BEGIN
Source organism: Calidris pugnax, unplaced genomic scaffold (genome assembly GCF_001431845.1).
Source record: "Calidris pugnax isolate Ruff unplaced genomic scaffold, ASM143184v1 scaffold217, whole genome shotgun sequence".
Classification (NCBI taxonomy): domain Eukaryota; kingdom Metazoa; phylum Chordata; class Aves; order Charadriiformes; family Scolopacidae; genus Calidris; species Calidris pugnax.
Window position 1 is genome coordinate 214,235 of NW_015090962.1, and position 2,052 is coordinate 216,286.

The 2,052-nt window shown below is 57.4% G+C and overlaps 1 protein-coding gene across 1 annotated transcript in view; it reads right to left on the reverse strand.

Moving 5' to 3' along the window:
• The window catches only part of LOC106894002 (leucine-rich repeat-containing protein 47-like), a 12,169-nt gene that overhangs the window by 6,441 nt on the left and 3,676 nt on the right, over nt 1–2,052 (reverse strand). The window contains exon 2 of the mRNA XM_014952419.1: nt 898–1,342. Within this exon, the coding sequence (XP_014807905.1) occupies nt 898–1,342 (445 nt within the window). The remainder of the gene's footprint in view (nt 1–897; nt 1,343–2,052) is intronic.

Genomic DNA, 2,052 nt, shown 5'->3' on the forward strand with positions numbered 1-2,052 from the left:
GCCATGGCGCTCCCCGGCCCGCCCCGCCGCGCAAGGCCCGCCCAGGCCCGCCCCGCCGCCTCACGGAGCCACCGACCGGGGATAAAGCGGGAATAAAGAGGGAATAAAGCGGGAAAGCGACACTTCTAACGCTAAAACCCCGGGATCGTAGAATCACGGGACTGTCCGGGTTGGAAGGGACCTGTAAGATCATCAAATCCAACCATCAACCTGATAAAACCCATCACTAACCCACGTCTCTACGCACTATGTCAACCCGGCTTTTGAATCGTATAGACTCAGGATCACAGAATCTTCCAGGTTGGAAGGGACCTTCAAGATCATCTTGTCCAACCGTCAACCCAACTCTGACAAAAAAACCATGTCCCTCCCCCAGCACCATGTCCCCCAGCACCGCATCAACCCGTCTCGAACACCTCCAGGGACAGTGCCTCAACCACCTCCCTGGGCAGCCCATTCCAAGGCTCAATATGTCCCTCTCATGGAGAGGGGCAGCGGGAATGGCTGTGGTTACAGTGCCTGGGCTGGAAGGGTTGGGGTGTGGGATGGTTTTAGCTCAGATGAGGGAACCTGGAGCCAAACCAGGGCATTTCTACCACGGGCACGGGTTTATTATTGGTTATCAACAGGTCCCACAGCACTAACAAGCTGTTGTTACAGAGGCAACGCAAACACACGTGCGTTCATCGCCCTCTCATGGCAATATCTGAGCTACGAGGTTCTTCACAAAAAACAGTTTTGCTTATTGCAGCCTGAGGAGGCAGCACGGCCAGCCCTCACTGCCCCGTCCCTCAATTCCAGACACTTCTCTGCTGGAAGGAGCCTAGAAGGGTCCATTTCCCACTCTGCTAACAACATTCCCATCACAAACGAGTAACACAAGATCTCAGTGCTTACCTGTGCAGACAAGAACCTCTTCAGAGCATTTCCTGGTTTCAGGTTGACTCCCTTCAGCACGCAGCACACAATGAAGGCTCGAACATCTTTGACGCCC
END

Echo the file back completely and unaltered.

Source organism: Calidris pugnax, unplaced genomic scaffold (genome assembly GCF_001431845.1).
Source record: "Calidris pugnax isolate Ruff unplaced genomic scaffold, ASM143184v1 scaffold217, whole genome shotgun sequence".
Classification (NCBI taxonomy): domain Eukaryota; kingdom Metazoa; phylum Chordata; class Aves; order Charadriiformes; family Scolopacidae; genus Calidris; species Calidris pugnax.
Window position 1 is genome coordinate 214,235 of NW_015090962.1, and position 2,052 is coordinate 216,286.

The 2,052-nt window shown below is 57.4% G+C and overlaps 1 protein-coding gene across 1 annotated transcript in view; it reads right to left on the reverse strand.

Moving 5' to 3' along the window:
• The window catches only part of LOC106894002 (leucine-rich repeat-containing protein 47-like), a 12,169-nt gene that overhangs the window by 6,441 nt on the left and 3,676 nt on the right, over nt 1–2,052 (reverse strand). The window contains exon 2 of the mRNA XM_014952419.1: nt 898–1,342. Within this exon, the coding sequence (XP_014807905.1) occupies nt 898–1,342 (445 nt within the window). The remainder of the gene's footprint in view (nt 1–897; nt 1,343–2,052) is intronic.

Genomic DNA, 2,052 nt, shown 5'->3' on the forward strand with positions numbered 1-2,052 from the left:
GCCATGGCGCTCCCCGGCCCGCCCCGCCGCGCAAGGCCCGCCCAGGCCCGCCCCGCCGCCTCACGGAGCCACCGACCGGGGATAAAGCGGGAATAAAGAGGGAATAAAGCGGGAAAGCGACACTTCTAACGCTAAAACCCCGGGATCGTAGAATCACGGGACTGTCCGGGTTGGAAGGGACCTGTAAGATCATCAAATCCAACCATCAACCTGATAAAACCCATCACTAACCCACGTCTCTACGCACTATGTCAACCCGGCTTTTGAATCGTATAGACTCAGGATCACAGAATCTTCCAGGTTGGAAGGGACCTTCAAGATCATCTTGTCCAACCGTCAACCCAACTCTGACAAAAAAACCATGTCCCTCCCCCAGCACCATGTCCCCCAGCACCGCATCAACCCGTCTCGAACACCTCCAGGGACAGTGCCTCAACCACCTCCCTGGGCAGCCCATTCCAAGGCTCAATATGTCCCTCTCATGGAGAGGGGCAGCGGGAATGGCTGTGGTTACAGTGCCTGGGCTGGAAGGGTTGGGGTGTGGGATGGTTTTAGCTCAGATGAGGGAACCTGGAGCCAAACCAGGGCATTTCTACCACGGGCACGGGTTTATTATTGGTTATCAACAGGTCCCACAGCACTAACAAGCTGTTGTTACAGAGGCAACGCAAACACACGTGCGTTCATCGCCCTCTCATGGCAATATCTGAGCTACGAGGTTCTTCACAAAAAACAGTTTTGCTTATTGCAGCCTGAGGAGGCAGCACGGCCAGCCCTCACTGCCCCGTCCCTCAATTCCAGACACTTCTCTGCTGGAAGGAGCCTAGAAGGGTCCATTTCCCACTCTGCTAACAACATTCCCATCACAAACGAGTAACACAAGATCTCAGTGCTTACCTGTGCAGACAAGAACCTCTTCAGAGCATTTCCTGGTTTCAGGTTGACTCCCTTCAGCACGCAGCACACAATGAAGGCTCGAACATCTTTGACGCCC